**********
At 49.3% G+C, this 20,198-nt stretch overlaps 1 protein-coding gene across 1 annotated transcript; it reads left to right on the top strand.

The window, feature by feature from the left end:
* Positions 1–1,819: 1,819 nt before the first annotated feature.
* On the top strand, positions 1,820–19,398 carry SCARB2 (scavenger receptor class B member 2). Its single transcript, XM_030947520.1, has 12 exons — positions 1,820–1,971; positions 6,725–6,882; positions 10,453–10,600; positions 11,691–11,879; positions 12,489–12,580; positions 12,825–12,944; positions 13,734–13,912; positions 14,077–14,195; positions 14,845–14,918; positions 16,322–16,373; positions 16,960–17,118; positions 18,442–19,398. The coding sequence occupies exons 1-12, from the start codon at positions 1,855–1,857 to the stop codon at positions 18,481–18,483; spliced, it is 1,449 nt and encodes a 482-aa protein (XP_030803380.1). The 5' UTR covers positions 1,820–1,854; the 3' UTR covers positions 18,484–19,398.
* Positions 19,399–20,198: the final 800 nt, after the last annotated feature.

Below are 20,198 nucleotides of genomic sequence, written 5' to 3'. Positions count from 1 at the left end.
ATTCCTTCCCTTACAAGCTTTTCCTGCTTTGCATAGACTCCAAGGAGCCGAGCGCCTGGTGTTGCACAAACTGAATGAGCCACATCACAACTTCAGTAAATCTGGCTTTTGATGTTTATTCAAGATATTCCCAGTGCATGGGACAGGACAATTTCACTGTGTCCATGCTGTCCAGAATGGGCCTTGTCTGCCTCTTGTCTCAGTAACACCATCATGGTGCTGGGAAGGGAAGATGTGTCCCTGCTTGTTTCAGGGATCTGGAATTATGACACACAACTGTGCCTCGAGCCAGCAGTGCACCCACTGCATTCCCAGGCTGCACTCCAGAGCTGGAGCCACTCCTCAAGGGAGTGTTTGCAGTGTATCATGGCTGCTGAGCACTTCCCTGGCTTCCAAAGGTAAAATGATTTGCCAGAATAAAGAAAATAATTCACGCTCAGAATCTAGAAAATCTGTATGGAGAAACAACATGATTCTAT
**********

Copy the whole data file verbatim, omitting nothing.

At 49.3% G+C, this 20,198-nt stretch overlaps 1 protein-coding gene across 1 annotated transcript; it reads left to right on the top strand.

The window, feature by feature from the left end:
* Positions 1–1,819: 1,819 nt before the first annotated feature.
* On the top strand, positions 1,820–19,398 carry SCARB2 (scavenger receptor class B member 2). Its single transcript, XM_030947520.1, has 12 exons — positions 1,820–1,971; positions 6,725–6,882; positions 10,453–10,600; positions 11,691–11,879; positions 12,489–12,580; positions 12,825–12,944; positions 13,734–13,912; positions 14,077–14,195; positions 14,845–14,918; positions 16,322–16,373; positions 16,960–17,118; positions 18,442–19,398. The coding sequence occupies exons 1-12, from the start codon at positions 1,855–1,857 to the stop codon at positions 18,481–18,483; spliced, it is 1,449 nt and encodes a 482-aa protein (XP_030803380.1). The 5' UTR covers positions 1,820–1,854; the 3' UTR covers positions 18,484–19,398.
* Positions 19,399–20,198: the final 800 nt, after the last annotated feature.

Below are 20,198 nucleotides of genomic sequence, written 5' to 3'. Positions count from 1 at the left end.
ATTCCTTCCCTTACAAGCTTTTCCTGCTTTGCATAGACTCCAAGGAGCCGAGCGCCTGGTGTTGCACAAACTGAATGAGCCACATCACAACTTCAGTAAATCTGGCTTTTGATGTTTATTCAAGATATTCCCAGTGCATGGGACAGGACAATTTCACTGTGTCCATGCTGTCCAGAATGGGCCTTGTCTGCCTCTTGTCTCAGTAACACCATCATGGTGCTGGGAAGGGAAGATGTGTCCCTGCTTGTTTCAGGGATCTGGAATTATGACACACAACTGTGCCTCGAGCCAGCAGTGCACCCACTGCATTCCCAGGCTGCACTCCAGAGCTGGAGCCACTCCTCAAGGGAGTGTTTGCAGTGTATCATGGCTGCTGAGCACTTCCCTGGCTTCCAAAGGTAAAATGATTTGCCAGAATAAAGAAAATAATTCACGCTCAGAATCTAGAAAATCTGTATGGAGAAACAACATGATTCTAT